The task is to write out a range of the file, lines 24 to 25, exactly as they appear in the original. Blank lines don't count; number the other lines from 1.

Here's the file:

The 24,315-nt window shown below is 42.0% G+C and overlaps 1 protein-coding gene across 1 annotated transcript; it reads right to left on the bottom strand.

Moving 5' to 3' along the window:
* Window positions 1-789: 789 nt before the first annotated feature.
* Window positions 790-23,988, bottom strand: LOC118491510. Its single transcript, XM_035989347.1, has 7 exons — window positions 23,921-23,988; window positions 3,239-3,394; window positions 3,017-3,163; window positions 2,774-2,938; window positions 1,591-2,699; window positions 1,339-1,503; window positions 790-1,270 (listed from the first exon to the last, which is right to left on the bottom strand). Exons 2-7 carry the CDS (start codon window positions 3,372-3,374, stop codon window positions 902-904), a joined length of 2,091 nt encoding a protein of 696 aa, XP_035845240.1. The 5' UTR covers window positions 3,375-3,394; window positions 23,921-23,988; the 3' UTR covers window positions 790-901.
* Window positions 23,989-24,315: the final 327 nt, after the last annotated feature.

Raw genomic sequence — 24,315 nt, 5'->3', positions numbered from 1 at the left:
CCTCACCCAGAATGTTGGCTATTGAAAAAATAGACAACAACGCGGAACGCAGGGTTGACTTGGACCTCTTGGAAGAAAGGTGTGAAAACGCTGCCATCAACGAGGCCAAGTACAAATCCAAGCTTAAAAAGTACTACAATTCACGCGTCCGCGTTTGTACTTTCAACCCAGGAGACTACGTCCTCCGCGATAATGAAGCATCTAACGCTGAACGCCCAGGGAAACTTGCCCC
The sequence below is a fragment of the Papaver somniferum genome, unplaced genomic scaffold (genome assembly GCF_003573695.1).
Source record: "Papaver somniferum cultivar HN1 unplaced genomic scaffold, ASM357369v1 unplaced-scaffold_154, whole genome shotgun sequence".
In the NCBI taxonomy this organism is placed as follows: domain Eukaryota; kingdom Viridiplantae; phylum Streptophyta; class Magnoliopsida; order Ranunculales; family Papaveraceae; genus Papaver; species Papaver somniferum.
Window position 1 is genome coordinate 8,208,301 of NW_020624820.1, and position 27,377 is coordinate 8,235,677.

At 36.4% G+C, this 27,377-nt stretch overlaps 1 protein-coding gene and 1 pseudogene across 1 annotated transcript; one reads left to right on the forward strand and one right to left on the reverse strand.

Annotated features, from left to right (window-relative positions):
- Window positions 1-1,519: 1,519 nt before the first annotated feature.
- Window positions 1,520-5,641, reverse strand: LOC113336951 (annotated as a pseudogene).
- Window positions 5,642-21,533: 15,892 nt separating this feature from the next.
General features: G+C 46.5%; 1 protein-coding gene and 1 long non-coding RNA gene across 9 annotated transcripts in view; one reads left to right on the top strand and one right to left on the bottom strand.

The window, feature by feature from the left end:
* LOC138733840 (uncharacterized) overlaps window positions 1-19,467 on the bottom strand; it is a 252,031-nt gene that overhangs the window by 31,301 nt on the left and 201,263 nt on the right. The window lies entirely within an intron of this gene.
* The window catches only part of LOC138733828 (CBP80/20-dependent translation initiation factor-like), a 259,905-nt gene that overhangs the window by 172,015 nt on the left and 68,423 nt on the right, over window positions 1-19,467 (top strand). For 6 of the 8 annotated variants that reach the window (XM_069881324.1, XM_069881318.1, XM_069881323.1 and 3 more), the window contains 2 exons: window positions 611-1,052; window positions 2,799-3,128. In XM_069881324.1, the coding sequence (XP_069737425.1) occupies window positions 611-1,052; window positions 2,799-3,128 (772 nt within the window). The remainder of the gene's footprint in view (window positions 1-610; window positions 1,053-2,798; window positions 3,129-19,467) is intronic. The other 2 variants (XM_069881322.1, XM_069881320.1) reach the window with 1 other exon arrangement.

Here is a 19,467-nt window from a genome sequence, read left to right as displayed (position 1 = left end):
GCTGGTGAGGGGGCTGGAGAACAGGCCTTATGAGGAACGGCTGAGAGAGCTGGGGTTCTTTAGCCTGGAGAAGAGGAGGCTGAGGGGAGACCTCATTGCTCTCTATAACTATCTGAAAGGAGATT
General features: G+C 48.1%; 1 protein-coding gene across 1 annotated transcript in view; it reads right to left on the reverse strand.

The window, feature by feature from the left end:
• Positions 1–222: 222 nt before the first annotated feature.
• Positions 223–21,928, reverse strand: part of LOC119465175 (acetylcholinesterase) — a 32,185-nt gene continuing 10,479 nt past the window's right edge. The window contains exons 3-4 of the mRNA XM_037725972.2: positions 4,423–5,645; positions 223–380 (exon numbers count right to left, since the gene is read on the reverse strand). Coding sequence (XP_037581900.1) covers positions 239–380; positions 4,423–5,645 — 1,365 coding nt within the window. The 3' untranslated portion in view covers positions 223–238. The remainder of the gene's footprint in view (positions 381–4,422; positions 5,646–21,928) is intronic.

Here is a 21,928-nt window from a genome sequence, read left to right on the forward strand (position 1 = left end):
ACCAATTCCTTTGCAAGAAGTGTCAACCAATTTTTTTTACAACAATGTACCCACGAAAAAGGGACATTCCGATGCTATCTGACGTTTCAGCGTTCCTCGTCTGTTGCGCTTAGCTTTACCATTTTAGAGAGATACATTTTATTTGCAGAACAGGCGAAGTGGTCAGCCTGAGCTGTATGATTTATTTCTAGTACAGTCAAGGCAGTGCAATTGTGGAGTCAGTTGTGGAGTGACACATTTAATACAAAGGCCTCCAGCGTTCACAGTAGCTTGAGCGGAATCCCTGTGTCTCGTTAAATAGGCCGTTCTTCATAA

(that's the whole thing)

The window, feature by feature from the left end:
• Positions 1–222: 222 nt before the first annotated feature.